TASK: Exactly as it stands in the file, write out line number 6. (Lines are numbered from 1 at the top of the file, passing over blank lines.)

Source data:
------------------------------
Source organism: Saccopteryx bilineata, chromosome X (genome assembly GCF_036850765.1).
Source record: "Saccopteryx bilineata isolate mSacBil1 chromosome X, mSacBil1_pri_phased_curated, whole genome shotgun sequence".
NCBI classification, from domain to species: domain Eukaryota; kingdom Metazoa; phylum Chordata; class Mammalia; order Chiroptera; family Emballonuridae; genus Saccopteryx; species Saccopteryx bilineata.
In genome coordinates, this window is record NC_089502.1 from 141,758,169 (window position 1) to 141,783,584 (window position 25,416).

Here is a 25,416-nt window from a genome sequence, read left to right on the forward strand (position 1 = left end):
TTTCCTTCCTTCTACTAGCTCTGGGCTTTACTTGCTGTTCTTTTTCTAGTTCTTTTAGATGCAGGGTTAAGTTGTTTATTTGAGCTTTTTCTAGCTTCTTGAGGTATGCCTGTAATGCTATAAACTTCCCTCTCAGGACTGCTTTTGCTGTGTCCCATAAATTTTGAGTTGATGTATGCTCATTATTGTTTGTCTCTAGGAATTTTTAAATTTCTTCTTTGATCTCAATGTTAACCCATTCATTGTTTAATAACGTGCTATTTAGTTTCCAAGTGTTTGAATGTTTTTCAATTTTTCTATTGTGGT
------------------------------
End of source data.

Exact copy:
TTTCCTTCCTTCTACTAGCTCTGGGCTTTACTTGCTGTTCTTTTTCTAGTTCTTTTAGATGCAGGGTTAAGTTGTTTATTTGAGCTTTTTCTAGCTTCTTGAGGTATGCCTGTAATGCTATAAACTTCCCTCTCAGGACTGCTTTTGCTGTGTCCCATAAATTTTGAGTTGATGTATGCTCATTATTGTTTGTCTCTAGGAATTTTTAAATTTCTTCTTTGATCTCAATGTTAACCCATTCATTGTTTAATAACGTGCTATTTAGTTTCCAAGTGTTTGAATGTTTTTCAATTTTTCTATTGTGGT